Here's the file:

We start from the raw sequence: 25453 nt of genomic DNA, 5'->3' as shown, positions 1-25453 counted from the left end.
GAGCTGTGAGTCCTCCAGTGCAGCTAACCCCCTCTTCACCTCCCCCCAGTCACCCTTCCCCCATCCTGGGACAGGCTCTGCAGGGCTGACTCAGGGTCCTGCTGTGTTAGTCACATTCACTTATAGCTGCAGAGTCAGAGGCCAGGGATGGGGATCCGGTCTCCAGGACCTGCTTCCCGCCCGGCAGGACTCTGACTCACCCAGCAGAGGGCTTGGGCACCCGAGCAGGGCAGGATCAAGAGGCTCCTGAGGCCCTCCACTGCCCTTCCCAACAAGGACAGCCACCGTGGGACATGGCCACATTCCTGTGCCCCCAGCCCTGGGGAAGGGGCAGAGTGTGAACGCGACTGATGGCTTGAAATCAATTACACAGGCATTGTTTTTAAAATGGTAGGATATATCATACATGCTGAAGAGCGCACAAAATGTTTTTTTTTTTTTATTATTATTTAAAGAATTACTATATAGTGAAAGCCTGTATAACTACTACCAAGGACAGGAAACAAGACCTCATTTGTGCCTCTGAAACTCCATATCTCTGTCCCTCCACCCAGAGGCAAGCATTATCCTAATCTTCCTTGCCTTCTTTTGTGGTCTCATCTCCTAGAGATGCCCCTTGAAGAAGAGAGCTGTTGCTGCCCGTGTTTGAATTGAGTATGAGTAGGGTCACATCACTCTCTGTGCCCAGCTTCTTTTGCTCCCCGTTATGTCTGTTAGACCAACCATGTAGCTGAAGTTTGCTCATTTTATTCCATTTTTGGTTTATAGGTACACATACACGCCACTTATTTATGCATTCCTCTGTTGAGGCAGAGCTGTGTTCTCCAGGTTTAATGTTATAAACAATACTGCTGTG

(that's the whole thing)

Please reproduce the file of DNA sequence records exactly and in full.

We start from the raw sequence: 25453 nt of genomic DNA, 5'->3' as shown, positions 1-25453 counted from the left end.
GAGCTGTGAGTCCTCCAGTGCAGCTAACCCCCTCTTCACCTCCCCCCAGTCACCCTTCCCCCATCCTGGGACAGGCTCTGCAGGGCTGACTCAGGGTCCTGCTGTGTTAGTCACATTCACTTATAGCTGCAGAGTCAGAGGCCAGGGATGGGGATCCGGTCTCCAGGACCTGCTTCCCGCCCGGCAGGACTCTGACTCACCCAGCAGAGGGCTTGGGCACCCGAGCAGGGCAGGATCAAGAGGCTCCTGAGGCCCTCCACTGCCCTTCCCAACAAGGACAGCCACCGTGGGACATGGCCACATTCCTGTGCCCCCAGCCCTGGGGAAGGGGCAGAGTGTGAACGCGACTGATGGCTTGAAATCAATTACACAGGCATTGTTTTTAAAATGGTAGGATATATCATACATGCTGAAGAGCGCACAAAATGTTTTTTTTTTTTTATTATTATTTAAAGAATTACTATATAGTGAAAGCCTGTATAACTACTACCAAGGACAGGAAACAAGACCTCATTTGTGCCTCTGAAACTCCATATCTCTGTCCCTCCACCCAGAGGCAAGCATTATCCTAATCTTCCTTGCCTTCTTTTGTGGTCTCATCTCCTAGAGATGCCCCTTGAAGAAGAGAGCTGTTGCTGCCCGTGTTTGAATTGAGTATGAGTAGGGTCACATCACTCTCTGTGCCCAGCTTCTTTTGCTCCCCGTTATGTCTGTTAGACCAACCATGTAGCTGAAGTTTGCTCATTTTATTCCATTTTTGGTTTATAGGTACACATACACGCCACTTATTTATGCATTCCTCTGTTGAGGCAGAGCTGTGTTCTCCAGGTTTAATGTTATAAACAATACTGCTGTG